What is Secured Debt?

When a consumer takes out a loan, many considerations go into the lender’s mind before deciding to offer money or not. A borrower’s income, credit history, location, use of the money and the value of his assets are often considered as major reasons. In fact, it is one of the major points to understand in the 5 C’s of credit (link)

Secured debt refers to the lender’s ability to seize an asset on default. Default refers to a breach in the agreement on part of the borrower (or, rarely, the lender). Most common reasons of default are not paying back a debt according to the agreement, such as missing payment or paying less than the amount due. For unsecured debt, there is a much more murky avenue for banks to retrieve their money, often through small courts. Secured debt, on the other hand, allows the lender broader protections in repossessing homes (foreclosure) or repossession (for auto finance).

Why Would I Want Secured Debt?

A lender managing his risk often means savings that is passed on to the consumer. If a lender has the assurance that if you don’t pay that he can take the house, he is able to offer debt at a much lower rate. This basic principle is what underlies the 30-year mortgage. Credit card debt is unsecured: it has the highest interest rate. Mortgage debt is often the most secure.

4 column font with interest rates as of January 2016 by Auto finance, student loans, mortgage and credit card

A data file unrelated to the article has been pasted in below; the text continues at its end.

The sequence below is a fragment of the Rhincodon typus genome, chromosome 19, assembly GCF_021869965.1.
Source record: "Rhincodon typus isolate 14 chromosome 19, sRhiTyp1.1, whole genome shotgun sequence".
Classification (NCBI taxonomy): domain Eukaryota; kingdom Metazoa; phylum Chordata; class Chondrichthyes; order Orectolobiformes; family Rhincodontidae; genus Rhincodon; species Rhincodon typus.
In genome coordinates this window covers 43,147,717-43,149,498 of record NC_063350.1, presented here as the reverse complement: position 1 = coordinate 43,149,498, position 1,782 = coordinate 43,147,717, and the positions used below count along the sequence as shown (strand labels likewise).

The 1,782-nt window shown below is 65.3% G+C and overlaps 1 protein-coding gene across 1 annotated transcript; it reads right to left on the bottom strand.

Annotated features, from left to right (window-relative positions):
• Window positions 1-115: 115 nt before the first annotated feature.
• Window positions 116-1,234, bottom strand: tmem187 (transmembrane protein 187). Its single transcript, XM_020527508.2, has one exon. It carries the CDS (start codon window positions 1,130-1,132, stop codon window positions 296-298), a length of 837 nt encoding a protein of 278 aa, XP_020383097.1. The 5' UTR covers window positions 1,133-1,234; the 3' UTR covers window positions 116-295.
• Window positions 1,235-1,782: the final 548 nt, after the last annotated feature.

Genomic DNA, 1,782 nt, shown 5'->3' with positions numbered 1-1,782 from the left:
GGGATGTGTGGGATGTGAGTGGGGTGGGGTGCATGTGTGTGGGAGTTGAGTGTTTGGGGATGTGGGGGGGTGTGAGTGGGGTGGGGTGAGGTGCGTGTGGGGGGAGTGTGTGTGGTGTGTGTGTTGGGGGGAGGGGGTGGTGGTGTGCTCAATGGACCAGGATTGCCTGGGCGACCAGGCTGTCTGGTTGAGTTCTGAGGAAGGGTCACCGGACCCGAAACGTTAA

Banks are betting on the ease of collecting on defaulted loans. The order to which a consumer who is strapped for cash will prioritize his savings matter. Often it goes:

  1. Auto
  2. Mortgage
  3. Personal Loan
  4. Payday Loans
  5. Credit Card

All of this is after wage garnishments (for example, a tax lien or a child support payment) which are mandated by law. Many are surprised that consumers pay their car before their mortgage, which is what was shown in the previous recession. The reason is that mortgage collection is a much longer, arduous legal process for the lenders (rife with errors and horrific consumer stories and experiences). Also, you can sleep in your car but you can’t drive your house to work. Might be an argument to own an RV if I’ve ever heard one.

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What Other Nuances Are There?

Student loans are technically unsecured debts, considering you are unable to repossess a degree, education or knowledge. This is one of the reasons that student debt is not dischargable in bankruptcy (and lawyers/doctors declaring bankruptcy right at the end of law school/med school timing its removal from their report with their spike in income). Lenders would not consider offering such low rates to unproven students if they were able to discharge easily in bankruptcy.

Some of the major nuances to the distinction between unsecured and secured lending occurs in bankruptcy court. When a bankruptcy judge evaluates the case, he takes into account all of the consumer’s assets and debts. The details of who gets money first is very regional and depends on state law, lender practice and judge’s discretion. A general rule of thumb, however, is that unsecured debt does not have claims over a person’s assets.

In shorter terms, if you default on credit card debt, you are very very unlikely to have to give up your child’s crib.